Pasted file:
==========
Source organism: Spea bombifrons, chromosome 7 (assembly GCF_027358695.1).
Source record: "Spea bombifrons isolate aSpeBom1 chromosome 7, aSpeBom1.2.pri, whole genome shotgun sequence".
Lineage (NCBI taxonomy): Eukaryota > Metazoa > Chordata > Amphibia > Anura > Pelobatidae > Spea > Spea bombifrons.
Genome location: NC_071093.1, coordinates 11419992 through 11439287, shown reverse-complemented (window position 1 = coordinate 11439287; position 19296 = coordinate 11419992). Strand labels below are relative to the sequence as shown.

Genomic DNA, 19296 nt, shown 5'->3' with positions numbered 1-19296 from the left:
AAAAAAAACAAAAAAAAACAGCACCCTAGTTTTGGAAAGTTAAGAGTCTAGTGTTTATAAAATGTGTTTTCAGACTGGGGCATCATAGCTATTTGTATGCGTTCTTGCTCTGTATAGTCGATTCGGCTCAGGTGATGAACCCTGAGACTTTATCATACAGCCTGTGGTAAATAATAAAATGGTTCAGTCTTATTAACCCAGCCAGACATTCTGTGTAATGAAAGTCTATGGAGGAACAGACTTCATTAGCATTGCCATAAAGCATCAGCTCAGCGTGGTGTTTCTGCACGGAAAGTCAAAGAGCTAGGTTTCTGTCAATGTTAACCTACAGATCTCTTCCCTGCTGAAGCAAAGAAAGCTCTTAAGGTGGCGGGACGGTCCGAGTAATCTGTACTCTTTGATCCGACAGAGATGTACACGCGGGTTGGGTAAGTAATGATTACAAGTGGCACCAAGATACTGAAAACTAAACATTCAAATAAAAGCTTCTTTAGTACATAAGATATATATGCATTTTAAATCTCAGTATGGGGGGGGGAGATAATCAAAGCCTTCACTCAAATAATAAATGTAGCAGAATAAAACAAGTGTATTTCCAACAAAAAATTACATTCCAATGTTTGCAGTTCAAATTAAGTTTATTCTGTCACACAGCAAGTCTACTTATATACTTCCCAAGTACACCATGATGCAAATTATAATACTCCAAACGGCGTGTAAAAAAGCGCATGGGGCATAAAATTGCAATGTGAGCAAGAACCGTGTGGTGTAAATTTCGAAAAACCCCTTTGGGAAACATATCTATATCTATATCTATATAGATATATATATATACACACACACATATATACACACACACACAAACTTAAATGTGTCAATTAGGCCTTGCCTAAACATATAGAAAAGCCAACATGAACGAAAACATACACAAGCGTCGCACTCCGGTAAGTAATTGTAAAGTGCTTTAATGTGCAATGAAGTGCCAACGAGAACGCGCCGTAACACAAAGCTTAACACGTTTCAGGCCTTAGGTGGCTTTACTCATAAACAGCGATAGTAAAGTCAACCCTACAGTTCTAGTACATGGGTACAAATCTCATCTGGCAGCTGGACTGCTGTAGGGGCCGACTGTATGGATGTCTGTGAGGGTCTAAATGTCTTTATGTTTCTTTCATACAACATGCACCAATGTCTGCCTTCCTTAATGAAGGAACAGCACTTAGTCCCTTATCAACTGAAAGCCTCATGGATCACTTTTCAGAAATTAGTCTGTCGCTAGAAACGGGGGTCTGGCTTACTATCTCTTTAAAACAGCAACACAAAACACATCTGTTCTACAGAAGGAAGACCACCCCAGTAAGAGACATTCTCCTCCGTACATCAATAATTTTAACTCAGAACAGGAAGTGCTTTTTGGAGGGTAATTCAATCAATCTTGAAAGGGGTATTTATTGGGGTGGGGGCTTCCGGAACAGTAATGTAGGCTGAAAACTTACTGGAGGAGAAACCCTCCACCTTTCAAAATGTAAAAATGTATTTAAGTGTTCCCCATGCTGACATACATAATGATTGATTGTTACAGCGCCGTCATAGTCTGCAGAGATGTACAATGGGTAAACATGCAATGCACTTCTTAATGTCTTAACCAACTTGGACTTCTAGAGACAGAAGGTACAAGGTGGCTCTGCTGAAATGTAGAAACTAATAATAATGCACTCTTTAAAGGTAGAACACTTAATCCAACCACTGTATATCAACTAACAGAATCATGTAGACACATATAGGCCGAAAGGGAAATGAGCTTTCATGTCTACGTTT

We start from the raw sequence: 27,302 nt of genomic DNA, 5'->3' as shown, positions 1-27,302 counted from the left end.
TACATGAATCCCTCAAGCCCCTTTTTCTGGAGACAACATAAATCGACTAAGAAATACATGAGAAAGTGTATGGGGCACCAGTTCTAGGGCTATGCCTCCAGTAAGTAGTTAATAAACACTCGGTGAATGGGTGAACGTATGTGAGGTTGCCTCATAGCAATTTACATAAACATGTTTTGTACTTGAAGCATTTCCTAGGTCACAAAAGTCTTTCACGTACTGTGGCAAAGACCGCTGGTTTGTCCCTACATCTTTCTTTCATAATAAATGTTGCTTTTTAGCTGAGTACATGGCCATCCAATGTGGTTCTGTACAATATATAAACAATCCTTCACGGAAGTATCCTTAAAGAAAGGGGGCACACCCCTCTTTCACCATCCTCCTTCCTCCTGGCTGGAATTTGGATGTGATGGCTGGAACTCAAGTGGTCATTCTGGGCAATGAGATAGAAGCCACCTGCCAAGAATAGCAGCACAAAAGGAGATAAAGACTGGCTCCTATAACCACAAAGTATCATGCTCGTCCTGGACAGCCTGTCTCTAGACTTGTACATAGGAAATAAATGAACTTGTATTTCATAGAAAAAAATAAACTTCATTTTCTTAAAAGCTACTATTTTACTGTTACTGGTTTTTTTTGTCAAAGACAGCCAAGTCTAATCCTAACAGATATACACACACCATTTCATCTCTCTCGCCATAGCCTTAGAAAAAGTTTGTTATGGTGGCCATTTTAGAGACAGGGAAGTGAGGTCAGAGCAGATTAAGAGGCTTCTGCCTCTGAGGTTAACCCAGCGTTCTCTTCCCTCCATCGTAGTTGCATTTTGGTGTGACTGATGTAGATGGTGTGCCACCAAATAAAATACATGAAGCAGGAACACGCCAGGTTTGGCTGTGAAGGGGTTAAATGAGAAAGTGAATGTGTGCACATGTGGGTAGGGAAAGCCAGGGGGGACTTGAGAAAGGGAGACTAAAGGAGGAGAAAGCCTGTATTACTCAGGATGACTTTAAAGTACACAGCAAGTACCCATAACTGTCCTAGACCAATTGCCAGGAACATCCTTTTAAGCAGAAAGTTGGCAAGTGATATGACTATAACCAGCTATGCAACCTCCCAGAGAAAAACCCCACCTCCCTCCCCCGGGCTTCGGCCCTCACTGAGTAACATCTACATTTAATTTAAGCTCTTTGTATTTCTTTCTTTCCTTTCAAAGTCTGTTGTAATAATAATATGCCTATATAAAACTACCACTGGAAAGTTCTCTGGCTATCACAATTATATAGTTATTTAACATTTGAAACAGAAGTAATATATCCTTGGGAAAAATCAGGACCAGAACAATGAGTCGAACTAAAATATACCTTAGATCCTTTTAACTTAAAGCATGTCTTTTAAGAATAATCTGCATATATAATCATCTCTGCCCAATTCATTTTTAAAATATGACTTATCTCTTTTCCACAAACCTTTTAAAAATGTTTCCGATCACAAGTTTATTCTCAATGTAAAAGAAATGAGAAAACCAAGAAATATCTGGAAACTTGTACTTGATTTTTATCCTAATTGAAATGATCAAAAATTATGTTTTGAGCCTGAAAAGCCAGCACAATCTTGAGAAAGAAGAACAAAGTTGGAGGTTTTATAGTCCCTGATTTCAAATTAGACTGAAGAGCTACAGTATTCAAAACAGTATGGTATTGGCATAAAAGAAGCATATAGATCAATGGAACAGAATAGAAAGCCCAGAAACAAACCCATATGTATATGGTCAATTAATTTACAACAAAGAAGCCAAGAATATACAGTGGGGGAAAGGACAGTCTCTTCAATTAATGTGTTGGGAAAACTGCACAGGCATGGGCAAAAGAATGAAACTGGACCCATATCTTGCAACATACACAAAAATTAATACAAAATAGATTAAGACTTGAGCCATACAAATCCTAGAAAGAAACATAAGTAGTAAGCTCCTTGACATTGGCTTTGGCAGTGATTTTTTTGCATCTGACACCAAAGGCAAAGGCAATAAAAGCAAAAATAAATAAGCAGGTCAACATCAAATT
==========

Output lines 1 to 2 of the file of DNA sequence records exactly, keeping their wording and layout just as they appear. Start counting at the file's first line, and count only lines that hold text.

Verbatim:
Source organism: Spea bombifrons, chromosome 7 (assembly GCF_027358695.1).
Source record: "Spea bombifrons isolate aSpeBom1 chromosome 7, aSpeBom1.2.pri, whole genome shotgun sequence".